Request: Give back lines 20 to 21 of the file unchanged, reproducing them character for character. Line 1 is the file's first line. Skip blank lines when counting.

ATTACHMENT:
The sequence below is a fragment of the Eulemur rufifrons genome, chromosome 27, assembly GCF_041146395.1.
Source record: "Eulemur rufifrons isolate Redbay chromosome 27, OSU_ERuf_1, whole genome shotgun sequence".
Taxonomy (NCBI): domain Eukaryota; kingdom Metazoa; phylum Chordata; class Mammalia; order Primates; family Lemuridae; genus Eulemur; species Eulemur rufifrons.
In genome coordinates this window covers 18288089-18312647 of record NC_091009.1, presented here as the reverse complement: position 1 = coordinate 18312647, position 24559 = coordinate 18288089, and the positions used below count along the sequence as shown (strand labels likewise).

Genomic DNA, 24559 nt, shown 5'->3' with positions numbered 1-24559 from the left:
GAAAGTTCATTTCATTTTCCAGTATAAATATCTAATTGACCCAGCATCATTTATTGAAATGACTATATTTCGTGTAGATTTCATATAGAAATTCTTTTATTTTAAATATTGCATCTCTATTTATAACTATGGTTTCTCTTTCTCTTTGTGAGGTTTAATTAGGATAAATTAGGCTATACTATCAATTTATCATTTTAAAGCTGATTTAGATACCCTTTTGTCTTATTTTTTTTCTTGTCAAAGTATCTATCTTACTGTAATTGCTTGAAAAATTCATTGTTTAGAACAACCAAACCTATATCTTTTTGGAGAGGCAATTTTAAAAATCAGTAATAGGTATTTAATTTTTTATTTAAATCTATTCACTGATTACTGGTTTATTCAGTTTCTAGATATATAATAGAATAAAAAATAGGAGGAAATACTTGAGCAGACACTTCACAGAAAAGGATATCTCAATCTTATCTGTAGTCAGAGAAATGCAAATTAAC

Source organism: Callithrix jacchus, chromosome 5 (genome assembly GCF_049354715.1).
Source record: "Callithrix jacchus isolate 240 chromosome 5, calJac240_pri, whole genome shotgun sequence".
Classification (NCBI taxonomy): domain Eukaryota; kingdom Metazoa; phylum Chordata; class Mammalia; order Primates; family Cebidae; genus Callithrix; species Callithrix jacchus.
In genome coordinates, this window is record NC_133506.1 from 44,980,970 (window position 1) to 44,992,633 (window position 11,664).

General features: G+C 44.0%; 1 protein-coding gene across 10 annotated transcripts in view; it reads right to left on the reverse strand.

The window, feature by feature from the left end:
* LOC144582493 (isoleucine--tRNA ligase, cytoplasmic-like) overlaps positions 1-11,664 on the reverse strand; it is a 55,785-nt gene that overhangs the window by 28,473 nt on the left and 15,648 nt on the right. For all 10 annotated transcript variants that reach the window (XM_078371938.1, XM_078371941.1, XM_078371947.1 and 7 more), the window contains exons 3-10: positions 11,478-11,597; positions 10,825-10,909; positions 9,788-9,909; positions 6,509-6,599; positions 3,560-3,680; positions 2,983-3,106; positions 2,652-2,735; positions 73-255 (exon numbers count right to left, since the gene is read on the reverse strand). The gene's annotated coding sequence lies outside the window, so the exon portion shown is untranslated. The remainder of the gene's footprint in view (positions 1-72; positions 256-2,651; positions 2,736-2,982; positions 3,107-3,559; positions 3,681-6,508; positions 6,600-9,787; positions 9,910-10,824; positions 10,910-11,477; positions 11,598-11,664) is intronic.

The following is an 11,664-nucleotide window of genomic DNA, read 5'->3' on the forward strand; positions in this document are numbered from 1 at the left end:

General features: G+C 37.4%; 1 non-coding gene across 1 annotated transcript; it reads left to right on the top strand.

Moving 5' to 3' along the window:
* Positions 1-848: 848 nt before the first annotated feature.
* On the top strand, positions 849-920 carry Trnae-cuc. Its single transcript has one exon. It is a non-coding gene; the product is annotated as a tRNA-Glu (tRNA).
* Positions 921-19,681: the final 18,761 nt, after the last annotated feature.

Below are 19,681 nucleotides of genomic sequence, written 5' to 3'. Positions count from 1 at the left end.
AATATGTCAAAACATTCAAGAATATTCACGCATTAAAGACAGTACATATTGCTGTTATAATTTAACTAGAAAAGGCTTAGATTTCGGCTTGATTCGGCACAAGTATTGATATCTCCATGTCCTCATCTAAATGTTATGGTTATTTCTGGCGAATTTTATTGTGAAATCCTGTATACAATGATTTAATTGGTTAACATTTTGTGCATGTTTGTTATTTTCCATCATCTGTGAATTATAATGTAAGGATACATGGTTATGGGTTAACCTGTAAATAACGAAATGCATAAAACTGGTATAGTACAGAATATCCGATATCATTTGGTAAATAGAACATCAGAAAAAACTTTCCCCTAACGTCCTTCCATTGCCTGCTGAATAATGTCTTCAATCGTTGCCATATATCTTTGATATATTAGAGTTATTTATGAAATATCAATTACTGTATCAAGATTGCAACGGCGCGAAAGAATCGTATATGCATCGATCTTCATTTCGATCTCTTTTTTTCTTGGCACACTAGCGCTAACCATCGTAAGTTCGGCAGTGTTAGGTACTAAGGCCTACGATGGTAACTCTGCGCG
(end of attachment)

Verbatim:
Below are 19,681 nucleotides of genomic sequence, written 5' to 3'. Positions count from 1 at the left end.
AATATGTCAAAACATTCAAGAATATTCACGCATTAAAGACAGTACATATTGCTGTTATAATTTAACTAGAAAAGGCTTAGATTTCGGCTTGATTCGGCACAAGTATTGATATCTCCATGTCCTCATCTAAATGTTATGGTTATTTCTGGCGAATTTTATTGTGAAATCCTGTATACAATGATTTAATTGGTTAACATTTTGTGCATGTTTGTTATTTTCCATCATCTGTGAATTATAATGTAAGGATACATGGTTATGGGTTAACCTGTAAATAACGAAATGCATAAAACTGGTATAGTACAGAATATCCGATATCATTTGGTAAATAGAACATCAGAAAAAACTTTCCCCTAACGTCCTTCCATTGCCTGCTGAATAATGTCTTCAATCGTTGCCATATATCTTTGATATATTAGAGTTATTTATGAAATATCAATTACTGTATCAAGATTGCAACGGCGCGAAAGAATCGTATATGCATCGATCTTCATTTCGATCTCTTTTTTTCTTGGCACACTAGCGCTAACCATCGTAAGTTCGGCAGTGTTAGGTACTAAGGCCTACGATGGTAACTCTGCGCG